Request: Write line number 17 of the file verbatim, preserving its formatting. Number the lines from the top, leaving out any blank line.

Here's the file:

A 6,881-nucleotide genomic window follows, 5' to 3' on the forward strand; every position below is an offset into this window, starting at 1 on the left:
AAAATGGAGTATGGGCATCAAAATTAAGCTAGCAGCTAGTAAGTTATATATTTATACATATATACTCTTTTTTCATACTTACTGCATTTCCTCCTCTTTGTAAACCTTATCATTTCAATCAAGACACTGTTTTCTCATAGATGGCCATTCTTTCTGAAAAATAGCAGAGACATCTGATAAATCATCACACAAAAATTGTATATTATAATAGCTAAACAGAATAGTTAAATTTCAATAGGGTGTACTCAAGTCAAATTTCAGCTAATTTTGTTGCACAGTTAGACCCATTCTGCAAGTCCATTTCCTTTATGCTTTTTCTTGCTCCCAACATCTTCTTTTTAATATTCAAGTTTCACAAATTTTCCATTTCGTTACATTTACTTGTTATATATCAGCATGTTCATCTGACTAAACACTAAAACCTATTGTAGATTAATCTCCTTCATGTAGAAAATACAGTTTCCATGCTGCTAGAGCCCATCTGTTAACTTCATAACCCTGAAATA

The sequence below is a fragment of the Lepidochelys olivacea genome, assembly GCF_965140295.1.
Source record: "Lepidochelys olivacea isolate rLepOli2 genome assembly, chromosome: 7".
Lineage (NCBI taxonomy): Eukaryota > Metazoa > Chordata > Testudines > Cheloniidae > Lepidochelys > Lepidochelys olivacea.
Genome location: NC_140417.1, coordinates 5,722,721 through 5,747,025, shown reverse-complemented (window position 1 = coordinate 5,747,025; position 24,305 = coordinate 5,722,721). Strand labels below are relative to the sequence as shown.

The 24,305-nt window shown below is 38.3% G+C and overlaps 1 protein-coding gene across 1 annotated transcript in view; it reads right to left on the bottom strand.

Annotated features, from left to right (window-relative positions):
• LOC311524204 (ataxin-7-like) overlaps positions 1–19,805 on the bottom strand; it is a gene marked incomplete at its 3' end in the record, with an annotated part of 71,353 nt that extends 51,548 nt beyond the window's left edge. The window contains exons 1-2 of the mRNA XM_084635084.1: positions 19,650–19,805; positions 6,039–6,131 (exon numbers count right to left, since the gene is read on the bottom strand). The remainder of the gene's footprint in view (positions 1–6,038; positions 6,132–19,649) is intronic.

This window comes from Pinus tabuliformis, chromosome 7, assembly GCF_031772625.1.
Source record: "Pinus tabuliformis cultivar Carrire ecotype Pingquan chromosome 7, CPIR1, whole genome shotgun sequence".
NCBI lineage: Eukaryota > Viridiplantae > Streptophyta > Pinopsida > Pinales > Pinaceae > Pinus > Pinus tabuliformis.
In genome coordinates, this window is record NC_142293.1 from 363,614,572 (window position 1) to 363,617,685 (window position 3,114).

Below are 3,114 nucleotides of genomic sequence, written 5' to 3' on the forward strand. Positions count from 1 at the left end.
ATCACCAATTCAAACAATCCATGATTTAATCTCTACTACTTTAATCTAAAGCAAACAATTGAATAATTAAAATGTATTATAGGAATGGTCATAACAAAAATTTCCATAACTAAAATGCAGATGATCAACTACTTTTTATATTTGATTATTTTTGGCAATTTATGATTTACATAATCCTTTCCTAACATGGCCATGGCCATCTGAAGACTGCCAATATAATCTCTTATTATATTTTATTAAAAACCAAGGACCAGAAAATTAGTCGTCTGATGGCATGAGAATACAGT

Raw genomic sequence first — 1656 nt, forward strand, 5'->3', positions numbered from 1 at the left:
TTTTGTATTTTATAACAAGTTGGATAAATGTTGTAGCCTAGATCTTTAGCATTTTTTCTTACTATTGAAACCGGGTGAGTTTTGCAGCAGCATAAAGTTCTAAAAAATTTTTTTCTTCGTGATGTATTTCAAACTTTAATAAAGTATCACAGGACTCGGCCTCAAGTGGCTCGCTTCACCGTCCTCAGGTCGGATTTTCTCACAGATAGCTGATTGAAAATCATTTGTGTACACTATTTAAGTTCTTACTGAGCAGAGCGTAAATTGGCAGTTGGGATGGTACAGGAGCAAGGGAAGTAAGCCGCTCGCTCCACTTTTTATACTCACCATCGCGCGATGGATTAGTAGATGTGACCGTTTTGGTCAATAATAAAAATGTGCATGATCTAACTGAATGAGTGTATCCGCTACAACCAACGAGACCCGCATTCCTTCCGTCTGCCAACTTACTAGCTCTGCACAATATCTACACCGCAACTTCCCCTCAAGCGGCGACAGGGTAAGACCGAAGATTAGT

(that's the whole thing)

TTTTGTATTTTATAACAAGTTGGATAAATGTTGTAGCCTAGATCTTTAGCATTTTTTCTTACTATTGAAACCGGGTGAGTTTTGCAGCAGCATAAAGTTCTAAAAAATTTTTTTCTTCGTGATGTATTTCAAACTTTAATAAAGTATCACAGGACTCGGCCTCAAGTGGCTCGCTTCACCGTCCTCAGGTCGGATTTTCTCACAGATAGCTGATTGAAAATCATTTGTGTACACTATTTAAGTTCTTACTGAGCAGAGCGTAAATTGGCAGTTGGGATGGTACAGGAGCAAGGGAAGTAAGCCGCTCGCTCCACTTTTTATACTCACCATCGCGCGATGGATTAGTAGATGTGACCGTTTTGGTCAATAATAAAAATGTGCATGATCTAACTGAATGAGTGTATCCGCTACAACCAACGAGACCCGCATTCCTTCCGTCTGCCAACTTACTAGCTCTGCACAATATCTACACCGCAACTTCCCCTCAAGCGGCGACAGGGTAAGACCGAAGATTAGT